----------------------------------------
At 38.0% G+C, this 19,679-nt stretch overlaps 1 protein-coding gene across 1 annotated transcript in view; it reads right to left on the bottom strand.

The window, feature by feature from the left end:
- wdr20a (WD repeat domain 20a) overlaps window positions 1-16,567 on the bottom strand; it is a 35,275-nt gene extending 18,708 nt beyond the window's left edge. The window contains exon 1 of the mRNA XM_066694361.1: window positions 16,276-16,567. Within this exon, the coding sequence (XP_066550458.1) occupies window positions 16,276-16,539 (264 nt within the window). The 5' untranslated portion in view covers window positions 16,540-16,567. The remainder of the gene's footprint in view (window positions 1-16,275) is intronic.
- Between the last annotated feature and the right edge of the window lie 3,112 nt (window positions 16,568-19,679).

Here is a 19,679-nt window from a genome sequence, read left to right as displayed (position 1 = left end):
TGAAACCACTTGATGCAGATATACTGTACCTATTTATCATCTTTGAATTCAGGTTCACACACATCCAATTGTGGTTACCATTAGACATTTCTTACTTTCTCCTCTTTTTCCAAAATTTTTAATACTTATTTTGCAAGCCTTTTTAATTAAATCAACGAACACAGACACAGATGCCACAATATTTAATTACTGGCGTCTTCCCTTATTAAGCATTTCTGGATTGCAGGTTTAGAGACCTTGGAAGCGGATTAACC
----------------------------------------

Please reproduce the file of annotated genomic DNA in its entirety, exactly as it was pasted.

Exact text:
At 38.0% G+C, this 19,679-nt stretch overlaps 1 protein-coding gene across 1 annotated transcript in view; it reads right to left on the bottom strand.

The window, feature by feature from the left end:
- wdr20a (WD repeat domain 20a) overlaps window positions 1-16,567 on the bottom strand; it is a 35,275-nt gene extending 18,708 nt beyond the window's left edge. The window contains exon 1 of the mRNA XM_066694361.1: window positions 16,276-16,567. Within this exon, the coding sequence (XP_066550458.1) occupies window positions 16,276-16,539 (264 nt within the window). The 5' untranslated portion in view covers window positions 16,540-16,567. The remainder of the gene's footprint in view (window positions 1-16,275) is intronic.
- Between the last annotated feature and the right edge of the window lie 3,112 nt (window positions 16,568-19,679).

Here is a 19,679-nt window from a genome sequence, read left to right as displayed (position 1 = left end):
TGAAACCACTTGATGCAGATATACTGTACCTATTTATCATCTTTGAATTCAGGTTCACACACATCCAATTGTGGTTACCATTAGACATTTCTTACTTTCTCCTCTTTTTCCAAAATTTTTAATACTTATTTTGCAAGCCTTTTTAATTAAATCAACGAACACAGACACAGATGCCACAATATTTAATTACTGGCGTCTTCCCTTATTAAGCATTTCTGGATTGCAGGTTTAGAGACCTTGGAAGCGGATTAACC